Obama Restates Opposition to Return of Fairness Doctrine

White House breaks silence on continuing debate over reinstating defunct broadcast policy

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President Barack Obama has reiterated his opposition to reimposing the Fairness Doctrine.

A White House spokesperson, in an e-mail to B&C, said Wednesday: "As the President stated during the campaign, he does not believe the Fairness Doctrine should be reinstated."

That comes in the wake of various reports, commentary and speeches, including from Democrats, suggesting the doctrine, which required broadcasters to seek out the other side of controversial subjects, could be revived in an Obama administration.

Back in June, then-candidate Obama had assured B&C through an aide that he did not support the doctrine, but Wednesday's statements out of the White House appeared to be the first time President Obama had made it clear he still felt that way.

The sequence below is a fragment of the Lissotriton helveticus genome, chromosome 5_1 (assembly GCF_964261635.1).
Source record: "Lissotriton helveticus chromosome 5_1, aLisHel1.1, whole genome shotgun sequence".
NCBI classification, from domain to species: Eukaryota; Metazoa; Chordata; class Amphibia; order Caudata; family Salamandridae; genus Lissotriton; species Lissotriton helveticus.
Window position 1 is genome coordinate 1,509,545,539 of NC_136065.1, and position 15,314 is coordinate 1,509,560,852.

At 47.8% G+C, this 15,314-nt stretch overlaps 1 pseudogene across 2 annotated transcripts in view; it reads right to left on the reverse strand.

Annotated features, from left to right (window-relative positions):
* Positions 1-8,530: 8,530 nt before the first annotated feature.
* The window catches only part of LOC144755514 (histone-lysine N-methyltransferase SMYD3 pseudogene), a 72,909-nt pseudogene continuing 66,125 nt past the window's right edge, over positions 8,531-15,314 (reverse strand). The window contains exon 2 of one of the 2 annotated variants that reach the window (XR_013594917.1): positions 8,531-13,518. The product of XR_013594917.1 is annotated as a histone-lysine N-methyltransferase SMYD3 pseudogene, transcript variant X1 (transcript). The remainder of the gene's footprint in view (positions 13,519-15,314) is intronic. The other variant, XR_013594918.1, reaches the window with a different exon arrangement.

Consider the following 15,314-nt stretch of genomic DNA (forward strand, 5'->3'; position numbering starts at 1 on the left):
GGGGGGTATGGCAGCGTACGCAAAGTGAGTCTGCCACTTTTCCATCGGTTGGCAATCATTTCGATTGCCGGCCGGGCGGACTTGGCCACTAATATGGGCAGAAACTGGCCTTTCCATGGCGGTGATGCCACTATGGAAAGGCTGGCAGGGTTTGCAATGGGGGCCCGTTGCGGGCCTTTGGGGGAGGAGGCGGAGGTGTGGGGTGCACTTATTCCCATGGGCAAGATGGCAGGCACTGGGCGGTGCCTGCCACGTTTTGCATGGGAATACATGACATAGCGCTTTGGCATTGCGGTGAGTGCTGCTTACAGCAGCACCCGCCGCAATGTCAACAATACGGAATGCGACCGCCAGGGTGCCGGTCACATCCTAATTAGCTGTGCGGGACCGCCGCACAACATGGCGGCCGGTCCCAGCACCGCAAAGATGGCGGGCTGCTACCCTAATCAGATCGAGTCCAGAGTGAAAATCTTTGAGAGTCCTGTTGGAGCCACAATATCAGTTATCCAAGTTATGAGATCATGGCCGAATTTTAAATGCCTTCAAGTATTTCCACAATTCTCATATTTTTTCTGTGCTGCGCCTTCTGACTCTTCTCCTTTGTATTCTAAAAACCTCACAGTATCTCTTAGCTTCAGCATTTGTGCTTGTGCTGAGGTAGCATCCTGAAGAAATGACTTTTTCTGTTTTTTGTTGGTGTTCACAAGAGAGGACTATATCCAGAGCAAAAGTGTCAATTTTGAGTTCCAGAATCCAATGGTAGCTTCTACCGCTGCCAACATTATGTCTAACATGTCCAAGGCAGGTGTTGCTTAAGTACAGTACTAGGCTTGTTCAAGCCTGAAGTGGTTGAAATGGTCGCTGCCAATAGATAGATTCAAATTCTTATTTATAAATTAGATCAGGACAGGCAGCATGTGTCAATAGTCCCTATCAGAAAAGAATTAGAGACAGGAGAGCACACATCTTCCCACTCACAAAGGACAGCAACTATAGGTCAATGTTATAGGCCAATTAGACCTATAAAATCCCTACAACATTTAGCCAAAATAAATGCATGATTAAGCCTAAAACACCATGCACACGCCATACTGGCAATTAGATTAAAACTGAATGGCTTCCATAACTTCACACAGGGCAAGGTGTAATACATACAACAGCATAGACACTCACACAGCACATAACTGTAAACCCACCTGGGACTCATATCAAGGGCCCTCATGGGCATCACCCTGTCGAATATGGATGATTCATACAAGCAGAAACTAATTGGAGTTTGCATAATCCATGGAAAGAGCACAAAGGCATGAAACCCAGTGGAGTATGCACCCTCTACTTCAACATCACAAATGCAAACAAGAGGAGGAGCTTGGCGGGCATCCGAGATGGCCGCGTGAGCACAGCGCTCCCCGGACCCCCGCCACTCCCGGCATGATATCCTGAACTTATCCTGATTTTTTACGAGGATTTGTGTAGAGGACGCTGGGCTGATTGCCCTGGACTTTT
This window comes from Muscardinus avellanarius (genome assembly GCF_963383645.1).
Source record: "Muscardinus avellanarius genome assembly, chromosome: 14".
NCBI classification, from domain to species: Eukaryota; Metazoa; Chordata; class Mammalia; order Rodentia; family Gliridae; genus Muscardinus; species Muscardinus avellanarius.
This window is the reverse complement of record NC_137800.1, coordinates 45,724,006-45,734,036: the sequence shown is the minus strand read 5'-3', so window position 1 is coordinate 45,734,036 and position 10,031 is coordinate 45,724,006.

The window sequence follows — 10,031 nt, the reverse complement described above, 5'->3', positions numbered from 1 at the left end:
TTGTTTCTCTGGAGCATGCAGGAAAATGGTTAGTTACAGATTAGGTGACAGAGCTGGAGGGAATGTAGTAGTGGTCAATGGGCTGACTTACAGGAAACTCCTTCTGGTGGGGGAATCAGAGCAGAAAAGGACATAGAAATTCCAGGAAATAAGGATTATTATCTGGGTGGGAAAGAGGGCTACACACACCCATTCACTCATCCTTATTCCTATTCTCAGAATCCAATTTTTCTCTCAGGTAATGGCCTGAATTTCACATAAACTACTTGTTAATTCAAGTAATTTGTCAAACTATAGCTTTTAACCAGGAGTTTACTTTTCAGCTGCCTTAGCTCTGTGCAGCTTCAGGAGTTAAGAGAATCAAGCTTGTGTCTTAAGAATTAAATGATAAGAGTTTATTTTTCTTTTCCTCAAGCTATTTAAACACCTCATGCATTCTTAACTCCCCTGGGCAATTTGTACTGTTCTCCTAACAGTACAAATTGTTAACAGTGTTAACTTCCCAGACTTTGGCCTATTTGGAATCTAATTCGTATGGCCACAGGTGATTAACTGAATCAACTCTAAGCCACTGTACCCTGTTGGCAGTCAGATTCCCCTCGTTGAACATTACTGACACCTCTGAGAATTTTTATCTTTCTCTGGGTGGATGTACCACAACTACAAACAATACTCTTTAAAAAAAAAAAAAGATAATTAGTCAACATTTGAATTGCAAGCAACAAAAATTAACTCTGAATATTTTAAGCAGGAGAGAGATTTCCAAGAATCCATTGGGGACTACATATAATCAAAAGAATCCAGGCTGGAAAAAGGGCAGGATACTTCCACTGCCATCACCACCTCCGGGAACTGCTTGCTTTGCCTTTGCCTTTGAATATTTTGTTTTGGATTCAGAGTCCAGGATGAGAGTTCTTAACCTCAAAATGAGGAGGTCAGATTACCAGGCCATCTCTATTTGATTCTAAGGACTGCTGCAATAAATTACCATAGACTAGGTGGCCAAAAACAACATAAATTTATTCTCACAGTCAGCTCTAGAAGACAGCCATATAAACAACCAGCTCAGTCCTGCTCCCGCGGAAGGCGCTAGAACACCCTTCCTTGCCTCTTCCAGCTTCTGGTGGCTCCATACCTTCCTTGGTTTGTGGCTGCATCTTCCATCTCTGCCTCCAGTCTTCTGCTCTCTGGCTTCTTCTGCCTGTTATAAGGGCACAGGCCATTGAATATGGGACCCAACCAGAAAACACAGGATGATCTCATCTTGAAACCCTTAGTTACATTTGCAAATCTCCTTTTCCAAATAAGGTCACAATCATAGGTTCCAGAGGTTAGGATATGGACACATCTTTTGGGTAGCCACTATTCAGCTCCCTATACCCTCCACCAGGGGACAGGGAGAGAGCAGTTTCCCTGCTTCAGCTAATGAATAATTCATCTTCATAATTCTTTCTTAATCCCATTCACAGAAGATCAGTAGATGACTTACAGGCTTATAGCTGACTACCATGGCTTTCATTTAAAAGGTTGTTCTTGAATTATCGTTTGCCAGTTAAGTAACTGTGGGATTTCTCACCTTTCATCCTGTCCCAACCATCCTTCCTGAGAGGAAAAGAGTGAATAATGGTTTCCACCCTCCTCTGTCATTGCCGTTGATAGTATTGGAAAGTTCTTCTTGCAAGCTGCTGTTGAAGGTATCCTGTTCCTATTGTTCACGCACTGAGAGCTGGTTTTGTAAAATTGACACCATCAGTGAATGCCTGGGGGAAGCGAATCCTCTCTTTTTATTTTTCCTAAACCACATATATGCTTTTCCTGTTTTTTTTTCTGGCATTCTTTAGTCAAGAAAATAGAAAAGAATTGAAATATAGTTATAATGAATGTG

It was only days ago that White House senior adviser David Axelrod would not comment on the possible reintroduction of the FCC's fairness doctrine Sunday, saying that would be up to the president and his new FCC chairman, Julius Genachowski.
The president has now sent a clear signal to his new chairman.

The fairness issue has returned to the front burner with the control of Congress and the White House in the hands of Democrats, some of whom have expressed a fondness for the doctrine as a governor on the right-wing talkers that have been so critical of their party.

There are progressive talk radio shows, but the dominant voices with vast audiences belong to conservative hosts like Rush Limbaugh and Sean Hannity.

Just last week, former President Bill Clinton suggested the doctrine's return, and broadcasters, beyond simply conservative talk radio, have become concerned